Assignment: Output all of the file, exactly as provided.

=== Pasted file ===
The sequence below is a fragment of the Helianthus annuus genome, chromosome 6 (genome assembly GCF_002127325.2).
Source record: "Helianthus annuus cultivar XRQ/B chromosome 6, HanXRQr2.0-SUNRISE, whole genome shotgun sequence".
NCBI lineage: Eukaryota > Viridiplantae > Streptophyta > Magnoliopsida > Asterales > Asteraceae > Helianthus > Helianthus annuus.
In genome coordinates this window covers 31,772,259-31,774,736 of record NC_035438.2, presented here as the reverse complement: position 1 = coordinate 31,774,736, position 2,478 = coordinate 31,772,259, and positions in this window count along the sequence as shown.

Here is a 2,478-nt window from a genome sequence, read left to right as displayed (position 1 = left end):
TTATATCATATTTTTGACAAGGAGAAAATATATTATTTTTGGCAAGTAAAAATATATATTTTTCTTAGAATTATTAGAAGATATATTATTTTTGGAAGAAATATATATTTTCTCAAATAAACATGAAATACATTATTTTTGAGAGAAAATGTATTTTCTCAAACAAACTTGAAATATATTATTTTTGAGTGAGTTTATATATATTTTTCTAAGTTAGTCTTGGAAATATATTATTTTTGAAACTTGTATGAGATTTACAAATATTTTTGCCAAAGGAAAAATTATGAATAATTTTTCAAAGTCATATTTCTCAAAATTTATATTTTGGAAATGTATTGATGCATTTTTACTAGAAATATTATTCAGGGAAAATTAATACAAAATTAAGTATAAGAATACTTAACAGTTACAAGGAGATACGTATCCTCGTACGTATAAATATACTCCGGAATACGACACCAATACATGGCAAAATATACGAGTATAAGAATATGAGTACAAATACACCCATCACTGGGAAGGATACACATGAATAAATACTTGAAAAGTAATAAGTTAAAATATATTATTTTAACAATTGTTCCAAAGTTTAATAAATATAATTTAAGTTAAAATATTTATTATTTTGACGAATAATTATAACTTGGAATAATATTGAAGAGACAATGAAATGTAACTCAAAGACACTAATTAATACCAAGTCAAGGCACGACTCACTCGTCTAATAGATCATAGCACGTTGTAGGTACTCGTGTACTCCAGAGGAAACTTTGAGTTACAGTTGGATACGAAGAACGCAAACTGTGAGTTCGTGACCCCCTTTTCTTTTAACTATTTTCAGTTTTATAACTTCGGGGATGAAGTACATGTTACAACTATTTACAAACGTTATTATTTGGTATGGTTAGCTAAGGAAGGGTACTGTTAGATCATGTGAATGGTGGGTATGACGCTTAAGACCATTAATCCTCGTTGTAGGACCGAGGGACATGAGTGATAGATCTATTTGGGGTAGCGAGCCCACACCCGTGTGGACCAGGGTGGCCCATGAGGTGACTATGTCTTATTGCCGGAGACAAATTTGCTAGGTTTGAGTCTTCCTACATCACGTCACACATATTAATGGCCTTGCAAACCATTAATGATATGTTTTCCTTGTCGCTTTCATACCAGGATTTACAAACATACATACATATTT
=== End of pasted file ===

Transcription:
The sequence below is a fragment of the Helianthus annuus genome, chromosome 6 (genome assembly GCF_002127325.2).
Source record: "Helianthus annuus cultivar XRQ/B chromosome 6, HanXRQr2.0-SUNRISE, whole genome shotgun sequence".
NCBI lineage: Eukaryota > Viridiplantae > Streptophyta > Magnoliopsida > Asterales > Asteraceae > Helianthus > Helianthus annuus.
In genome coordinates this window covers 31,772,259-31,774,736 of record NC_035438.2, presented here as the reverse complement: position 1 = coordinate 31,774,736, position 2,478 = coordinate 31,772,259, and positions in this window count along the sequence as shown.

Here is a 2,478-nt window from a genome sequence, read left to right as displayed (position 1 = left end):
TTATATCATATTTTTGACAAGGAGAAAATATATTATTTTTGGCAAGTAAAAATATATATTTTTCTTAGAATTATTAGAAGATATATTATTTTTGGAAGAAATATATATTTTCTCAAATAAACATGAAATACATTATTTTTGAGAGAAAATGTATTTTCTCAAACAAACTTGAAATATATTATTTTTGAGTGAGTTTATATATATTTTTCTAAGTTAGTCTTGGAAATATATTATTTTTGAAACTTGTATGAGATTTACAAATATTTTTGCCAAAGGAAAAATTATGAATAATTTTTCAAAGTCATATTTCTCAAAATTTATATTTTGGAAATGTATTGATGCATTTTTACTAGAAATATTATTCAGGGAAAATTAATACAAAATTAAGTATAAGAATACTTAACAGTTACAAGGAGATACGTATCCTCGTACGTATAAATATACTCCGGAATACGACACCAATACATGGCAAAATATACGAGTATAAGAATATGAGTACAAATACACCCATCACTGGGAAGGATACACATGAATAAATACTTGAAAAGTAATAAGTTAAAATATATTATTTTAACAATTGTTCCAAAGTTTAATAAATATAATTTAAGTTAAAATATTTATTATTTTGACGAATAATTATAACTTGGAATAATATTGAAGAGACAATGAAATGTAACTCAAAGACACTAATTAATACCAAGTCAAGGCACGACTCACTCGTCTAATAGATCATAGCACGTTGTAGGTACTCGTGTACTCCAGAGGAAACTTTGAGTTACAGTTGGATACGAAGAACGCAAACTGTGAGTTCGTGACCCCCTTTTCTTTTAACTATTTTCAGTTTTATAACTTCGGGGATGAAGTACATGTTACAACTATTTACAAACGTTATTATTTGGTATGGTTAGCTAAGGAAGGGTACTGTTAGATCATGTGAATGGTGGGTATGACGCTTAAGACCATTAATCCTCGTTGTAGGACCGAGGGACATGAGTGATAGATCTATTTGGGGTAGCGAGCCCACACCCGTGTGGACCAGGGTGGCCCATGAGGTGACTATGTCTTATTGCCGGAGACAAATTTGCTAGGTTTGAGTCTTCCTACATCACGTCACACATATTAATGGCCTTGCAAACCATTAATGATATGTTTTCCTTGTCGCTTTCATACCAGGATTTACAAACATACATACATATTT